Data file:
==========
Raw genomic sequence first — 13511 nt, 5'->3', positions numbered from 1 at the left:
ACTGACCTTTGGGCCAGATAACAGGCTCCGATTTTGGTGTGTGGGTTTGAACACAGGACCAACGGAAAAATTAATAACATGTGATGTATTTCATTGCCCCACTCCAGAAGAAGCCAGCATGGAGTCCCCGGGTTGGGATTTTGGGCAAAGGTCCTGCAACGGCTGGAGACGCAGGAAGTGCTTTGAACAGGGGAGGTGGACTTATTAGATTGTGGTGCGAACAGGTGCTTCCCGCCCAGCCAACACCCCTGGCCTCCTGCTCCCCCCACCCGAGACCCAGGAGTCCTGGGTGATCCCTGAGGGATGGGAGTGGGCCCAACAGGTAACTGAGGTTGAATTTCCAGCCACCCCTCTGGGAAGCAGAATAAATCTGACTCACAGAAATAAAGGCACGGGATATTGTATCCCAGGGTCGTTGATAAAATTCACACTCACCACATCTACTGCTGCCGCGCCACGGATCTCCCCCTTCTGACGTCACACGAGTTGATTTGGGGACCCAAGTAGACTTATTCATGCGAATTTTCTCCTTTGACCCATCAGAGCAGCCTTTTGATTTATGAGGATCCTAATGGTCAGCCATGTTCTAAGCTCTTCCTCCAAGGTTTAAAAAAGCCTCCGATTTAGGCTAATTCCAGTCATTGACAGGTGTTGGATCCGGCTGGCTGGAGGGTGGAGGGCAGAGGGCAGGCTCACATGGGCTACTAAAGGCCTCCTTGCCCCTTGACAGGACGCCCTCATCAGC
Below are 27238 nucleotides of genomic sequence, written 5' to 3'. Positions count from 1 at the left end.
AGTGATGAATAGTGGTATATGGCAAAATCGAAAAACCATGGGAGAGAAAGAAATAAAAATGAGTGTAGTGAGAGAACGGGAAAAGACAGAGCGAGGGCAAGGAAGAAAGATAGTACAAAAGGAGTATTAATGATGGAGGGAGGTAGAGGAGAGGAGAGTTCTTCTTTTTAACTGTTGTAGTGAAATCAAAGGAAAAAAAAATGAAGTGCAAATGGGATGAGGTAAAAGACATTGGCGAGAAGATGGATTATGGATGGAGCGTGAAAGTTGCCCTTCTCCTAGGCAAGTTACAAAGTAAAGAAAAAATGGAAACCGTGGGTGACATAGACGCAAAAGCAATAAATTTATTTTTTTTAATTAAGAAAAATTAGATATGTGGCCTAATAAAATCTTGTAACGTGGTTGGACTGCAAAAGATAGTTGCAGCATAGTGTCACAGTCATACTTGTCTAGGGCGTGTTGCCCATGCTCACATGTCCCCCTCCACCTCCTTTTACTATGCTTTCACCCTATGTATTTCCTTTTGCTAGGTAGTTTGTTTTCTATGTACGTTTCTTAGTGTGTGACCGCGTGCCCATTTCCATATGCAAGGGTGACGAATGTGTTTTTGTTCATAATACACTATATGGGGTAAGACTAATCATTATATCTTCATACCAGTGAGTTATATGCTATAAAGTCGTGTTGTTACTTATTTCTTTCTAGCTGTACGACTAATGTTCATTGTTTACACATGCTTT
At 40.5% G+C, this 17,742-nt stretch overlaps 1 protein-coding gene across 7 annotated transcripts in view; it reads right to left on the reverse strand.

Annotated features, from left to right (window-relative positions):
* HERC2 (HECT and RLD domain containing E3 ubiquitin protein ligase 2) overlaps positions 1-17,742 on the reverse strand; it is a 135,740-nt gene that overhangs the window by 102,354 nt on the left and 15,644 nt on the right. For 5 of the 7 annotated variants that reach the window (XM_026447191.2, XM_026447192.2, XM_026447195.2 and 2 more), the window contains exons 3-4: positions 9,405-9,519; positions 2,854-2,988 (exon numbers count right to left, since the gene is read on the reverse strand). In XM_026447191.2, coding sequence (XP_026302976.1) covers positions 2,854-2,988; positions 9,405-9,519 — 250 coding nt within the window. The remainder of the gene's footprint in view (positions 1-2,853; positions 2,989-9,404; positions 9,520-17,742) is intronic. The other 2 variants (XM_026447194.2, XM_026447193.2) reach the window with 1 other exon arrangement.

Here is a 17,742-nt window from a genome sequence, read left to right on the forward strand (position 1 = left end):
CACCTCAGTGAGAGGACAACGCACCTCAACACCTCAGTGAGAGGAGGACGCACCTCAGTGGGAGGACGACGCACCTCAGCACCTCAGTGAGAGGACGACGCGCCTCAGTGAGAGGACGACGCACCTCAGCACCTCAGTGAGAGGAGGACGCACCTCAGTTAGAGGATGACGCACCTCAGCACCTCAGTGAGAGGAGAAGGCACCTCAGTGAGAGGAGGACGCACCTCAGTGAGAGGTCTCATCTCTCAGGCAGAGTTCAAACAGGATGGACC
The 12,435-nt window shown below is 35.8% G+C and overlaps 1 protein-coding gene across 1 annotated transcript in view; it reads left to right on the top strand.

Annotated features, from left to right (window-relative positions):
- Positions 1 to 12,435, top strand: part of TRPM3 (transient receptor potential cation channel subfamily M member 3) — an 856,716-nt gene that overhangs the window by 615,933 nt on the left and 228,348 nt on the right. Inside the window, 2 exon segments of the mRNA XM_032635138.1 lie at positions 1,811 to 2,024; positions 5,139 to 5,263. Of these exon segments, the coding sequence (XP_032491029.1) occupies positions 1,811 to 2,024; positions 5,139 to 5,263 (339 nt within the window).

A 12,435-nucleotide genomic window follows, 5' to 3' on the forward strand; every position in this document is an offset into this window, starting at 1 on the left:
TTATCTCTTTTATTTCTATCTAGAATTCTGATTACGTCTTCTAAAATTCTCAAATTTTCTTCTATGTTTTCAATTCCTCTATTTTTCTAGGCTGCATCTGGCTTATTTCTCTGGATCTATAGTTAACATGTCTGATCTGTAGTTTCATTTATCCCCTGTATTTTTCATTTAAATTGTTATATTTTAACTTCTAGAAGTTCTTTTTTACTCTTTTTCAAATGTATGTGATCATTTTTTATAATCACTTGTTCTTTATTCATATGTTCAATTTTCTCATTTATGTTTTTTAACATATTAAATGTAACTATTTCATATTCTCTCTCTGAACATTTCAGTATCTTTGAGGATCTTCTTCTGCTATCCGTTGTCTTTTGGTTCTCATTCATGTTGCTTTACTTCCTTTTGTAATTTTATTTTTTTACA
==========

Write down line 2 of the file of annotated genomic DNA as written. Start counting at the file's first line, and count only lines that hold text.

ACTGACCTTTGGGCCAGATAACAGGCTCCGATTTTGGTGTGTGGGTTTGAACACAGGACCAACGGAAAAATTAATAACATGTGATGTATTTCATTGCCCCACTCCAGAAGAAGCCAGCATGGAGTCCCCGGGTTGGGATTTTGGGCAAAGGTCCTGCAACGGCTGGAGACGCAGGAAGTGCTTTGAACAGGGGAGGTGGACTTATTAGATTGTGGTGCGAACAGGTGCTTCCCGCCCAGCCAACACCCCTGGCCTCCTGCTCCCCCCACCCGAGACCCAGGAGTCCTGGGTGATCCCTGAGGGATGGGAGTGGGCCCAACAGGTAACTGAGGTTGAATTTCCAGCCACCCCTCTGGGAAGCAGAATAAATCTGACTCACAGAAATAAAGGCACGGGATATTGTATCCCAGGGTCGTTGATAAAATTCACACTCACCACATCTACTGCTGCCGCGCCACGGATCTCCCCCTTCTGACGTCACACGAGTTGATTTGGGGACCCAAGTAGACTTATTCATGCGAATTTTCTCCTTTGACCCATCAGAGCAGCCTTTTGATTTATGAGGATCCTAATGGTCAGCCATGTTCTAAGCTCTTCCTCCAAGGTTTAAAAAAGCCTCCGATTTAGGCTAATTCCAGTCATTGACAGGTGTTGGATCCGGCTGGCTGGAGGGTGGAGGGCAGAGGGCAGGCTCACATGGGCTACTAAAGGCCTCCTTGCCCCTTGACAGGACGCCCTCATCAGC